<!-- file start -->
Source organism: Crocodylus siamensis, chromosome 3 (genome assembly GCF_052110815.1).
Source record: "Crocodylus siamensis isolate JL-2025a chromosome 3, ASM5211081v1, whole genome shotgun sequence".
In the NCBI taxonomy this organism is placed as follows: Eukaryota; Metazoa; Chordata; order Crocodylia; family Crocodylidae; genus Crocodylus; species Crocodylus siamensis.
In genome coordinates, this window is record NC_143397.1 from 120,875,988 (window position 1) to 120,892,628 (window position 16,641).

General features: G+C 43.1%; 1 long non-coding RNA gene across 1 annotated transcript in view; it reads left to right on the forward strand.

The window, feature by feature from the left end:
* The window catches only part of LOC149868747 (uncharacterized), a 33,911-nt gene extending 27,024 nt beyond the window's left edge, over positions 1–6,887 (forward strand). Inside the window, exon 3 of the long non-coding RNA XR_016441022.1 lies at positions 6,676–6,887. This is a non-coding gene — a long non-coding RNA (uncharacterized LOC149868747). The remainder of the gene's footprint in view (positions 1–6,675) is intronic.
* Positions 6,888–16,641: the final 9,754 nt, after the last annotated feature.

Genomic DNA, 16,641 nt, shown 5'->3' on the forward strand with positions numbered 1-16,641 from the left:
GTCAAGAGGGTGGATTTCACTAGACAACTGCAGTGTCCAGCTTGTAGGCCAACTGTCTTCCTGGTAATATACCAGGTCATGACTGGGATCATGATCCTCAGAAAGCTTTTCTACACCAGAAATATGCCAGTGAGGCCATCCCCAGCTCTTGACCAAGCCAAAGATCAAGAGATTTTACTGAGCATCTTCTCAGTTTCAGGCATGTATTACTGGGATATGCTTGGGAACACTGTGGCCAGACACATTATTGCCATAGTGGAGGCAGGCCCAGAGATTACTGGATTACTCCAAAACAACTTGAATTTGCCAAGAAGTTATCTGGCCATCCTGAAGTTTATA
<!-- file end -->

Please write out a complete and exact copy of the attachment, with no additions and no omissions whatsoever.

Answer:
Source organism: Crocodylus siamensis, chromosome 3 (genome assembly GCF_052110815.1).
Source record: "Crocodylus siamensis isolate JL-2025a chromosome 3, ASM5211081v1, whole genome shotgun sequence".
In the NCBI taxonomy this organism is placed as follows: Eukaryota; Metazoa; Chordata; order Crocodylia; family Crocodylidae; genus Crocodylus; species Crocodylus siamensis.
In genome coordinates, this window is record NC_143397.1 from 120,875,988 (window position 1) to 120,892,628 (window position 16,641).

General features: G+C 43.1%; 1 long non-coding RNA gene across 1 annotated transcript in view; it reads left to right on the forward strand.

The window, feature by feature from the left end:
* The window catches only part of LOC149868747 (uncharacterized), a 33,911-nt gene extending 27,024 nt beyond the window's left edge, over positions 1–6,887 (forward strand). Inside the window, exon 3 of the long non-coding RNA XR_016441022.1 lies at positions 6,676–6,887. This is a non-coding gene — a long non-coding RNA (uncharacterized LOC149868747). The remainder of the gene's footprint in view (positions 1–6,675) is intronic.
* Positions 6,888–16,641: the final 9,754 nt, after the last annotated feature.

Genomic DNA, 16,641 nt, shown 5'->3' on the forward strand with positions numbered 1-16,641 from the left:
GTCAAGAGGGTGGATTTCACTAGACAACTGCAGTGTCCAGCTTGTAGGCCAACTGTCTTCCTGGTAATATACCAGGTCATGACTGGGATCATGATCCTCAGAAAGCTTTTCTACACCAGAAATATGCCAGTGAGGCCATCCCCAGCTCTTGACCAAGCCAAAGATCAAGAGATTTTACTGAGCATCTTCTCAGTTTCAGGCATGTATTACTGGGATATGCTTGGGAACACTGTGGCCAGACACATTATTGCCATAGTGGAGGCAGGCCCAGAGATTACTGGATTACTCCAAAACAACTTGAATTTGCCAAGAAGTTATCTGGCCATCCTGAAGTTTATA